Tuesday was another quiet day in McMurdo. There was some talk of attempting another ANITA launch, but the weather wasn't good enough for them to even try. I spent most of the day working in our extra cubicle. There's a congressional delegation in town that was scheduled to arrive on Tuesday but it got delayed because of weather.
Wednesday I also spent most of the day in the cubicle. In the evening, though, I got to go on a trip out to the Pegasus crash site. On October 8, 1970, a Lockheed Martin C-121 Constellation called Pegasus crashed while flying in to McMurdo. Most of the plane is still there, abandoned, and the recreation department has been organizing trips out to the crash site. We met in town around 6pm, and even though 10 people were signed up, only four of us and the guide showed up. I was the only SuperTIGER person on my trip; Thomas went Thursday morning and Sean is scheduled to go on Friday. We got into a van for the hour-long trip out to the crash site, which is about a mile past Pegasus Field, the airfield where we landed after getting to McMurdo two weeks ago. Unlike two years ago, though, the ski aircraft are all being flown out of Willy Field, so right now Pegasus isn't being used except as a divert field for incoming planes and a weather observation station. The road past Willy Field had a lot of drifted snow on it and the trip had to go pretty slow.
When we got to the wreck, we couldn't see any of the surrounding area because of the weather. It actually made going around and climbing on the plane a lot cooler. It was strange to think about the plane sitting out there for all these years, and also amazing to realize that in the plane crash there were no deaths and just a few minor injuries.
We brought a couple of shovels from McMurdo, and ended up spending most of the time digging out the UNITED STATES NAVY lettering painted on the side. It looks like the inside of the plane is filled up with snow and ice.
After about 45 minutes at the plane, we went back to McMurdo. I met up with Sean and Thomas and we went to the galley for a snack (really a late dinner for me). On our way in, Sean and I accidentally photobombed some astronauts. The Congressional delegation came in a little after us and had their dinner too. I ended up showing a member of the U.S. House of Representatives where they keep the bowls for Frosty Boy, so that was pretty exciting. Thursday they spent out in the McMurdo Dry valleys, and tomorrow they're going to the pole.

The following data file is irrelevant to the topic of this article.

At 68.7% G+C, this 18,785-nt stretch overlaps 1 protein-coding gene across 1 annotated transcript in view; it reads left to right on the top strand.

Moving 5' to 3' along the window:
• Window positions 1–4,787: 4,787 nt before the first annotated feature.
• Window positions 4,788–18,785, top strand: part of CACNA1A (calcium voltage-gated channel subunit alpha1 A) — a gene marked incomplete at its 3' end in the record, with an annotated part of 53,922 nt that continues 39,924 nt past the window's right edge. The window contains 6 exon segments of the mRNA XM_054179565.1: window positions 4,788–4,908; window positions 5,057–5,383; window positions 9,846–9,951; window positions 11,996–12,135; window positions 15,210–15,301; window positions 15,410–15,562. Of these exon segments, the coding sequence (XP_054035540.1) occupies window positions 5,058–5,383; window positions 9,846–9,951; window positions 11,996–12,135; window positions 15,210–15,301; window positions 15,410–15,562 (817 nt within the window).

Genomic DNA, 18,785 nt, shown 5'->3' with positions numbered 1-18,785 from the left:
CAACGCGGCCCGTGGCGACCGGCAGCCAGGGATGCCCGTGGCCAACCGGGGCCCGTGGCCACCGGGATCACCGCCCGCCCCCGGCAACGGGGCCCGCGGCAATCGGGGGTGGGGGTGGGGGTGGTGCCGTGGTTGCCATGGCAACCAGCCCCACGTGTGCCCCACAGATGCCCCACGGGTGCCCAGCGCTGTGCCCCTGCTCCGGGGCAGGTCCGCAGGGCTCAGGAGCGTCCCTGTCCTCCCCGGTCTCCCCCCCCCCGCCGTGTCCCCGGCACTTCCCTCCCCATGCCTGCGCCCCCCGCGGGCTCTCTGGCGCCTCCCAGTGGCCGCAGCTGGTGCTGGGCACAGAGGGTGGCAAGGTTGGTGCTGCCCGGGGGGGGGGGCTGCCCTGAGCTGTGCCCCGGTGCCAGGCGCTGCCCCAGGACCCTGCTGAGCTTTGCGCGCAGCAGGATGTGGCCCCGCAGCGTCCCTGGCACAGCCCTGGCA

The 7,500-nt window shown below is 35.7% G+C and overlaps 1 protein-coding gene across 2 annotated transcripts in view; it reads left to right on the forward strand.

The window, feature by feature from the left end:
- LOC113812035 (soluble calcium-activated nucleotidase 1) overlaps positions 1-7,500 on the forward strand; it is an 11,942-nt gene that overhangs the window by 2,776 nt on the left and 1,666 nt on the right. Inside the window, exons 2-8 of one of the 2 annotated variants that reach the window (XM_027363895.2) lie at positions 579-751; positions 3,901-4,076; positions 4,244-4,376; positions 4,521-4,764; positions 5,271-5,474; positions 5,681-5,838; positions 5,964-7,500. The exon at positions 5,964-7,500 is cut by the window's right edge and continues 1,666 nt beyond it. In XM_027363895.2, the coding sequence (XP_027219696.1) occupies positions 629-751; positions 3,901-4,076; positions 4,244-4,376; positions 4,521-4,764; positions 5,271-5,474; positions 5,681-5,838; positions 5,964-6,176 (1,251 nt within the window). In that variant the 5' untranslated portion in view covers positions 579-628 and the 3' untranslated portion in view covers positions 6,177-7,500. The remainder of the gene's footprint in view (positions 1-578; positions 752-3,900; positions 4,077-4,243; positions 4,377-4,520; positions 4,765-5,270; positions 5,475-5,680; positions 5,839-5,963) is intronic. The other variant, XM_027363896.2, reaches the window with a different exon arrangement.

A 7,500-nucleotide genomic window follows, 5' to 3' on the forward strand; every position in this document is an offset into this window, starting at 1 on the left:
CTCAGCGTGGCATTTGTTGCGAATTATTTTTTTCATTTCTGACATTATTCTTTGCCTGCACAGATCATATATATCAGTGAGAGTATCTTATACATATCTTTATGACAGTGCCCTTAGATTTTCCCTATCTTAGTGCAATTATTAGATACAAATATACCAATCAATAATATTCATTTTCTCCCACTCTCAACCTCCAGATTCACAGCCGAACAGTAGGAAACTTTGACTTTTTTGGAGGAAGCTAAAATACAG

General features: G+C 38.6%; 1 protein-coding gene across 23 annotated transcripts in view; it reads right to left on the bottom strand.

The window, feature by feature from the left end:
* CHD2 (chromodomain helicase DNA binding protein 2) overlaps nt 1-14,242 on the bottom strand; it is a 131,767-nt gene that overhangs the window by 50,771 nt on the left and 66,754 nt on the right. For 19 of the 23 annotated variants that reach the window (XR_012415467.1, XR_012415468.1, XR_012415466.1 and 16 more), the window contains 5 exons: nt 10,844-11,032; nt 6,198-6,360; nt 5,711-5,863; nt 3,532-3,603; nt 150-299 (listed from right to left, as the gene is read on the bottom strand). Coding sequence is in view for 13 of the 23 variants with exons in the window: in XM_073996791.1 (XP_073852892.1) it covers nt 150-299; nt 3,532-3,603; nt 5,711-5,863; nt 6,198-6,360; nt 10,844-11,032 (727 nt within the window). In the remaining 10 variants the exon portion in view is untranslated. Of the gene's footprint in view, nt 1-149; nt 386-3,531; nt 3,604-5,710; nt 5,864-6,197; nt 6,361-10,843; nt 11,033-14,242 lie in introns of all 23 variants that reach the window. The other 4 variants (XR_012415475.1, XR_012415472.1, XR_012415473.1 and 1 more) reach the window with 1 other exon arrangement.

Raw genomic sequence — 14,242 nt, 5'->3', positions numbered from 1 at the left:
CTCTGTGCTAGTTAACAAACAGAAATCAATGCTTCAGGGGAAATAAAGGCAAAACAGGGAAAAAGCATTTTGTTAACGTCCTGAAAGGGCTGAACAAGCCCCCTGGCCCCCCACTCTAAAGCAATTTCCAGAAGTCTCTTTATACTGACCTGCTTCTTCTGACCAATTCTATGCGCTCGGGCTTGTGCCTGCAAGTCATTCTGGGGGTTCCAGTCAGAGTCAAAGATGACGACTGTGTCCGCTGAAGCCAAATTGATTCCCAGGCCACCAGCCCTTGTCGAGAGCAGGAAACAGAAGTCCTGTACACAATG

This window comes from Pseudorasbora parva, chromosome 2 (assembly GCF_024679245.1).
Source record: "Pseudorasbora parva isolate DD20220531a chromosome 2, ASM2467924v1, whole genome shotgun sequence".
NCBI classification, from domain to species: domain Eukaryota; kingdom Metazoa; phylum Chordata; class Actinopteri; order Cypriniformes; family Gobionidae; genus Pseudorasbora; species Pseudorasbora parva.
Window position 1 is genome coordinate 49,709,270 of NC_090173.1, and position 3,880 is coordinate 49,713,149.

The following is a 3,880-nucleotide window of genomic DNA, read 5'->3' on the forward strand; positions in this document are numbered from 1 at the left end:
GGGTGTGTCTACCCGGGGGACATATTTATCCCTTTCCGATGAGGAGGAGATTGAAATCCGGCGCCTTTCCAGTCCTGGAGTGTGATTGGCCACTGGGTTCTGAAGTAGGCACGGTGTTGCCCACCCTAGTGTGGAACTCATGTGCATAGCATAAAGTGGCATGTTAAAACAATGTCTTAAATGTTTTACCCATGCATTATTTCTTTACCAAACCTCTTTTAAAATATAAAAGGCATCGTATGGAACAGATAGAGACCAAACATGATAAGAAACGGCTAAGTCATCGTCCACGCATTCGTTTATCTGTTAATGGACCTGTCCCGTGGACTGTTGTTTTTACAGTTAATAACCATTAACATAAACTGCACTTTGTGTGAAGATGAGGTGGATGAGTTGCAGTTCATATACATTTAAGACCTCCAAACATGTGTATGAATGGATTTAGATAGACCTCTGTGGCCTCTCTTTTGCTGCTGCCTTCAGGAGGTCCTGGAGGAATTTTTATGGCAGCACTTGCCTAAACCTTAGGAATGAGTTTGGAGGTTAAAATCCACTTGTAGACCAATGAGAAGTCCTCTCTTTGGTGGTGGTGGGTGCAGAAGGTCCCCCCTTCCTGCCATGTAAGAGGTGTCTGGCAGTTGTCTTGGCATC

I got up early Thursday morning to see how the 6th ANITA launch attempt was going. I ended up going back to sleep a couple of times while I waited, but eventually, around 9:30, I saw that inflation of the balloon had begun. Once inflation starts, the launch is normally about an hour away, so I got dressed and walked out to the hill above Scott Base to watch the launch. It was pretty cool.
|ANITA just after the balloon is released|
|The ANITA balloon over the LDB site|
|ANITA in flight|
After that, I went back to town and had lunch. I worked on a couple of things in the cubicle before Thomas showed up with the Iridium satellite phone we'll be using in the field. Once I finished up what I was working on, I went down to Crary Lab, where they have an antenna set up so that you can communicate with the satellites and test your satellite phone from the comfort of a heated room. Thomas came by a little bit after I got there and we tested the phone out, making sure we could make calls. We also got a computer from the Crary tech folks that is able to use the phone as a satellite modem, so we should be able to use that computer to send updates via email in the field (although the modem is excruciatingly slow, even compared to McMurdo internet). Before we go into the field I'll be sure to post where we'll be trying to update.
Friday morning they may launch COSI early, so I'll have more on that tomorrow if it happens.